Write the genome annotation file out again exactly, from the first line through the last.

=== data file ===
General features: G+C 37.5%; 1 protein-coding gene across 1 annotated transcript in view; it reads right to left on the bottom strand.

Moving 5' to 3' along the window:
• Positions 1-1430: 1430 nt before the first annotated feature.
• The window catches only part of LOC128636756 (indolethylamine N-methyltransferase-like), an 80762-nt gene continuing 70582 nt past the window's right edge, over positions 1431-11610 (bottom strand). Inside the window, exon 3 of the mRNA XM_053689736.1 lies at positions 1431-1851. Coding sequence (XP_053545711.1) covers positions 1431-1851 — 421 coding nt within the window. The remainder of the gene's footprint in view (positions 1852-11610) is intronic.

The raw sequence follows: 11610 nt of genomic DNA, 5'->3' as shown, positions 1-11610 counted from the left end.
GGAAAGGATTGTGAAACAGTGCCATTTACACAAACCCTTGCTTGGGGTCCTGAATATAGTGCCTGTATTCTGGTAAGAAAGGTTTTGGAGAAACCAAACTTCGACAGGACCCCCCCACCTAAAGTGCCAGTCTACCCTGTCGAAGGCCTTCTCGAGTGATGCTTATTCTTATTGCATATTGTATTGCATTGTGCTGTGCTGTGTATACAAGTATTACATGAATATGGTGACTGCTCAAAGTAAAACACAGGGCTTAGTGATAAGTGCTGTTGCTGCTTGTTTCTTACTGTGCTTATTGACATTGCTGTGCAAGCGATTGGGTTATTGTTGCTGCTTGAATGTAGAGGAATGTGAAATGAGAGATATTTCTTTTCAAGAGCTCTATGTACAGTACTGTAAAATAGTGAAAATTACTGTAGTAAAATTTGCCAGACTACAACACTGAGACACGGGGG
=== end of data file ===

General features: G+C 37.5%; 1 protein-coding gene across 1 annotated transcript in view; it reads right to left on the bottom strand.

Moving 5' to 3' along the window:
• Positions 1-1430: 1430 nt before the first annotated feature.
• The window catches only part of LOC128636756 (indolethylamine N-methyltransferase-like), an 80762-nt gene continuing 70582 nt past the window's right edge, over positions 1431-11610 (bottom strand). Inside the window, exon 3 of the mRNA XM_053689736.1 lies at positions 1431-1851. Coding sequence (XP_053545711.1) covers positions 1431-1851 — 421 coding nt within the window. The remainder of the gene's footprint in view (positions 1852-11610) is intronic.

The raw sequence follows: 11610 nt of genomic DNA, 5'->3' as shown, positions 1-11610 counted from the left end.
GGAAAGGATTGTGAAACAGTGCCATTTACACAAACCCTTGCTTGGGGTCCTGAATATAGTGCCTGTATTCTGGTAAGAAAGGTTTTGGAGAAACCAAACTTCGACAGGACCCCCCCACCTAAAGTGCCAGTCTACCCTGTCGAAGGCCTTCTCGAGTGATGCTTATTCTTATTGCATATTGTATTGCATTGTGCTGTGCTGTGTATACAAGTATTACATGAATATGGTGACTGCTCAAAGTAAAACACAGGGCTTAGTGATAAGTGCTGTTGCTGCTTGTTTCTTACTGTGCTTATTGACATTGCTGTGCAAGCGATTGGGTTATTGTTGCTGCTTGAATGTAGAGGAATGTGAAATGAGAGATATTTCTTTTCAAGAGCTCTATGTACAGTACTGTAAAATAGTGAAAATTACTGTAGTAAAATTTGCCAGACTACAACACTGAGACACGGGGG